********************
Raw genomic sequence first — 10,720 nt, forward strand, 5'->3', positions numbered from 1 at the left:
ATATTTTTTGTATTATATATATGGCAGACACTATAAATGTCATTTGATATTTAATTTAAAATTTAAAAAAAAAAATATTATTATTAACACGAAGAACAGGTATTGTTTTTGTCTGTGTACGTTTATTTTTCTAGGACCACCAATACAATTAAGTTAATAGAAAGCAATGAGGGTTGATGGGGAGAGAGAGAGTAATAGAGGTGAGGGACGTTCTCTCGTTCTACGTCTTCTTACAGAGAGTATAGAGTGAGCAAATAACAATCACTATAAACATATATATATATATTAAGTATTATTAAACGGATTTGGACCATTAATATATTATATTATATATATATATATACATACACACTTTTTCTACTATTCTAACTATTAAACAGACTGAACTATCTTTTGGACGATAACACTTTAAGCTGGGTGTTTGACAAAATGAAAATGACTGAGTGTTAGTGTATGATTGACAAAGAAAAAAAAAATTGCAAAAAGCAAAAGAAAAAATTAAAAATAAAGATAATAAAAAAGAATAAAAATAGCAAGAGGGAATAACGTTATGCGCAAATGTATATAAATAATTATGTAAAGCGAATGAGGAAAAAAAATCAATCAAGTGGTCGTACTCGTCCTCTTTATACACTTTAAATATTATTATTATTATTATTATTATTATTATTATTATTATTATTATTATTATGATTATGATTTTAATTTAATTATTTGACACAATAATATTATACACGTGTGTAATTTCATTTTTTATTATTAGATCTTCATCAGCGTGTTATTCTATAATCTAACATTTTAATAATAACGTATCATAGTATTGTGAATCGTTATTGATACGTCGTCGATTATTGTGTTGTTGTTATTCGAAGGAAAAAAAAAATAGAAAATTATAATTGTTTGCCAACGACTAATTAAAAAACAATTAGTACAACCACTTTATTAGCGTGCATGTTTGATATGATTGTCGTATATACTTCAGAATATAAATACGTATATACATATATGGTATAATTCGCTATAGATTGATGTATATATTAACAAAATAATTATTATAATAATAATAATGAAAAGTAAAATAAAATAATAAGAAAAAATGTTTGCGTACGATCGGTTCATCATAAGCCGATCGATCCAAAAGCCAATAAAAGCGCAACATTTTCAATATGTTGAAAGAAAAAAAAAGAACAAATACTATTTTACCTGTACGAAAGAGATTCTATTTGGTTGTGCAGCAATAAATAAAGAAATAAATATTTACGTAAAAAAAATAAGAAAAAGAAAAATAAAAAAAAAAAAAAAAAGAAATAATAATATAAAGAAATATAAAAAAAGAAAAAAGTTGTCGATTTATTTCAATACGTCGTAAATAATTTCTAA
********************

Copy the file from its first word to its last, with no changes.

Raw genomic sequence first — 10,720 nt, forward strand, 5'->3', positions numbered from 1 at the left:
ATATTTTTTGTATTATATATATGGCAGACACTATAAATGTCATTTGATATTTAATTTAAAATTTAAAAAAAAAAATATTATTATTAACACGAAGAACAGGTATTGTTTTTGTCTGTGTACGTTTATTTTTCTAGGACCACCAATACAATTAAGTTAATAGAAAGCAATGAGGGTTGATGGGGAGAGAGAGAGTAATAGAGGTGAGGGACGTTCTCTCGTTCTACGTCTTCTTACAGAGAGTATAGAGTGAGCAAATAACAATCACTATAAACATATATATATATATTAAGTATTATTAAACGGATTTGGACCATTAATATATTATATTATATATATATATATACATACACACTTTTTCTACTATTCTAACTATTAAACAGACTGAACTATCTTTTGGACGATAACACTTTAAGCTGGGTGTTTGACAAAATGAAAATGACTGAGTGTTAGTGTATGATTGACAAAGAAAAAAAAAATTGCAAAAAGCAAAAGAAAAAATTAAAAATAAAGATAATAAAAAAGAATAAAAATAGCAAGAGGGAATAACGTTATGCGCAAATGTATATAAATAATTATGTAAAGCGAATGAGGAAAAAAAATCAATCAAGTGGTCGTACTCGTCCTCTTTATACACTTTAAATATTATTATTATTATTATTATTATTATTATTATTATTATTATTATTATTATGATTATGATTTTAATTTAATTATTTGACACAATAATATTATACACGTGTGTAATTTCATTTTTTATTATTAGATCTTCATCAGCGTGTTATTCTATAATCTAACATTTTAATAATAACGTATCATAGTATTGTGAATCGTTATTGATACGTCGTCGATTATTGTGTTGTTGTTATTCGAAGGAAAAAAAAAATAGAAAATTATAATTGTTTGCCAACGACTAATTAAAAAACAATTAGTACAACCACTTTATTAGCGTGCATGTTTGATATGATTGTCGTATATACTTCAGAATATAAATACGTATATACATATATGGTATAATTCGCTATAGATTGATGTATATATTAACAAAATAATTATTATAATAATAATAATGAAAAGTAAAATAAAATAATAAGAAAAAATGTTTGCGTACGATCGGTTCATCATAAGCCGATCGATCCAAAAGCCAATAAAAGCGCAACATTTTCAATATGTTGAAAGAAAAAAAAAGAACAAATACTATTTTACCTGTACGAAAGAGATTCTATTTGGTTGTGCAGCAATAAATAAAGAAATAAATATTTACGTAAAAAAAATAAGAAAAAGAAAAATAAAAAAAAAAAAAAAAAGAAATAATAATATAAAGAAATATAAAAAAAGAAAAAAGTTGTCGATTTATTTCAATACGTCGTAAATAATTTCTAA